Germany's role is particularly significant. Over the years, politicians in Berlin have built up a negative stereotype about the Greeks. The stereotype has become so strong that it now limits the German government's room for action. Berlin officials themselves are divided when it comes to Greece. Some members, led by Chancellor Angela Merkel, consider a political solution necessary and believe that Greece is too geopolitically important to be kicked out of the eurozone or the European Union. Others, led by Financial Minister Wolfgang Schaeuble, believe that the eurozone is as strong as the weakest of its members and that the currency union would be better off without Greece.
The divide is not serious enough to jeopardize the German government, but the fear of more friction is influencing Berlin's reaction to the Greek crisis. During a July 1 session at the Bundestag, Germany's parliament, Merkel said no deal could be reached before the Greek referendum. Berlin and other EU governments are pushing for the "yes" camp to win the vote and potentially force Tsipras' resignation. Germany holds that capital controls and the fear of a Grexit will become so painful in the coming days that most Greeks will end up supporting a deal with the creditors.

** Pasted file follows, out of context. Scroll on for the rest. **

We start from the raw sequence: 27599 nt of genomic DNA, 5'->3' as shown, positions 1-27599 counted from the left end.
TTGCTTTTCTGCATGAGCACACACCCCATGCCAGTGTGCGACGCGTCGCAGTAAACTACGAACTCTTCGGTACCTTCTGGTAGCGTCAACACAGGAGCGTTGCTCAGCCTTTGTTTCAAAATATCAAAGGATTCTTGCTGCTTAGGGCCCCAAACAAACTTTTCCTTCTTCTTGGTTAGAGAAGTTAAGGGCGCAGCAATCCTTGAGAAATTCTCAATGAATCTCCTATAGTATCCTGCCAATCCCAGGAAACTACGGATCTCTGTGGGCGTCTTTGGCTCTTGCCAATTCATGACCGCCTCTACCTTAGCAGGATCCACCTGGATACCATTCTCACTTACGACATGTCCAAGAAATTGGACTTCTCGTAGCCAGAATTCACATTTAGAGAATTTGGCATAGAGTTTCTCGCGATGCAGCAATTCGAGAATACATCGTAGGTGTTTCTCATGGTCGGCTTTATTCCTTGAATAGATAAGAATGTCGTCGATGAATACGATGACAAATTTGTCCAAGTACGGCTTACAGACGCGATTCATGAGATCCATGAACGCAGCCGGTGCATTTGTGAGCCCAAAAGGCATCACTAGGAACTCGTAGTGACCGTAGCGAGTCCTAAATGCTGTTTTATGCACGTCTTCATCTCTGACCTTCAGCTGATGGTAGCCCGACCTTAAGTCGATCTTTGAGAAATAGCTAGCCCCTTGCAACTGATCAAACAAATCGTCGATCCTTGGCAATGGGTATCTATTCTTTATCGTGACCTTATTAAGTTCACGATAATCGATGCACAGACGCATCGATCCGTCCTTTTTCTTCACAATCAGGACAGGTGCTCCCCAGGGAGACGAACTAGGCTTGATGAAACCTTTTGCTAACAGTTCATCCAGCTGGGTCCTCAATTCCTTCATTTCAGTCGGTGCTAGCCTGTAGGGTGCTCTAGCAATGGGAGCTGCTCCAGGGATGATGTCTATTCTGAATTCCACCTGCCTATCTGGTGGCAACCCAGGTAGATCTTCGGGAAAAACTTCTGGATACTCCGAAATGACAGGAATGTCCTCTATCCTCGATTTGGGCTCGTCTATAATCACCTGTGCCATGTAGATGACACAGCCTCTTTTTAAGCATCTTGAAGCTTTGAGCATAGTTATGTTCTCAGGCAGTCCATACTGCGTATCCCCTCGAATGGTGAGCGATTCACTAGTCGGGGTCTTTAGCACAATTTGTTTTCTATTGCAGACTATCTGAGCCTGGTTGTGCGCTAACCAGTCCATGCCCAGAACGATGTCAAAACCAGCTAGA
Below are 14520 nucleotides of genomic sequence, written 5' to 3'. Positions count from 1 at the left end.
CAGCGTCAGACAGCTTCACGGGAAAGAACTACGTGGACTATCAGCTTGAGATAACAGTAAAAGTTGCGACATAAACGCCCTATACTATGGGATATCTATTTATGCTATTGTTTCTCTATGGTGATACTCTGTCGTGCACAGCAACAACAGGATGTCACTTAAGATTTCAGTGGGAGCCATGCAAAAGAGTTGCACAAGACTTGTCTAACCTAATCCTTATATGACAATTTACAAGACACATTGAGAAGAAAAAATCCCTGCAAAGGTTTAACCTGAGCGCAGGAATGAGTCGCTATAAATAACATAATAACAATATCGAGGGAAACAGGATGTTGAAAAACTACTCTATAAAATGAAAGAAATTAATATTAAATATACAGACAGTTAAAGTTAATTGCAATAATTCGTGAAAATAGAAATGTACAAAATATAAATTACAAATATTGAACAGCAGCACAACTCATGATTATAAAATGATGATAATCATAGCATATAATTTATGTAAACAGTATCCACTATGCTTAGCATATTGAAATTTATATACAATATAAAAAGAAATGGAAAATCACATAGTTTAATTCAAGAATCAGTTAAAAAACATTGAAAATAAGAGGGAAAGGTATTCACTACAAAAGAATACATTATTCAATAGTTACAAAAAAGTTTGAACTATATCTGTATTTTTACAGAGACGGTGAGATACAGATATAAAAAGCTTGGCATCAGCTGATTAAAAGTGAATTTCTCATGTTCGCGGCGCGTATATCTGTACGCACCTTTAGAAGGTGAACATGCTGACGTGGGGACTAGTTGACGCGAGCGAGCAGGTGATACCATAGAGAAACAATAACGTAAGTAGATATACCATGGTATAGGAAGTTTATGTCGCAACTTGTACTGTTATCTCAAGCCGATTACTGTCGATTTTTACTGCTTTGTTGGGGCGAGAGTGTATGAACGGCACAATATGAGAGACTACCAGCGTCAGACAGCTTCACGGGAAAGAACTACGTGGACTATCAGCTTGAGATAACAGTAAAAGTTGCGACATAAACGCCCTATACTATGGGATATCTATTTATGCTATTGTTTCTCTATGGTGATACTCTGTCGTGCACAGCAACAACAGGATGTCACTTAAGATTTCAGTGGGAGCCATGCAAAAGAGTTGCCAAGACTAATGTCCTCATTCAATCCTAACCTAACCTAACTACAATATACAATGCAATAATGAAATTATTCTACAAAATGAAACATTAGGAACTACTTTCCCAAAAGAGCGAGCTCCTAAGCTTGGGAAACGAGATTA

A Dangerous Gamble
Many things could go wrong in this game. The Coalition of the Radical Left, or Syriza, is counting on a "no" vote, but a victory in the polls could come at a high price, especially if it leads to a collapse of the Greek banking system and social instability. The Greeks have so far withstood with stoicism the never-ending succession of calamities imposed upon them. Almost a week into the introduction of capital controls, Greece remains calm. People go on with their lives, and there have been no episodes of violence. The country is split between "no" and "yes" voters, but these divisions have not led to clashes between the two.
But Greek calm is not a given, and things could quickly escalate if financial conditions deteriorate. Syriza is opposed to a police crackdown on protesters, which means that the government could resign quickly in the case of serious social unrest. As a result, Tsipras could win the referendum and still be forced to resign.
If the "yes" camp wins, then a government resignation is even more likely. What would come after is probably a caretaker government or early elections and, almost inevitably, a new round of painful spending cuts. Tsipras will probably choose not to go down in history as the man who precipitated a Grexit, but as an honest leader who fought until the end and then stepped down. He is a young politician and is probably considering the possibility of becoming the leader of the opposition, given that things will probably not improve in Greece any time soon.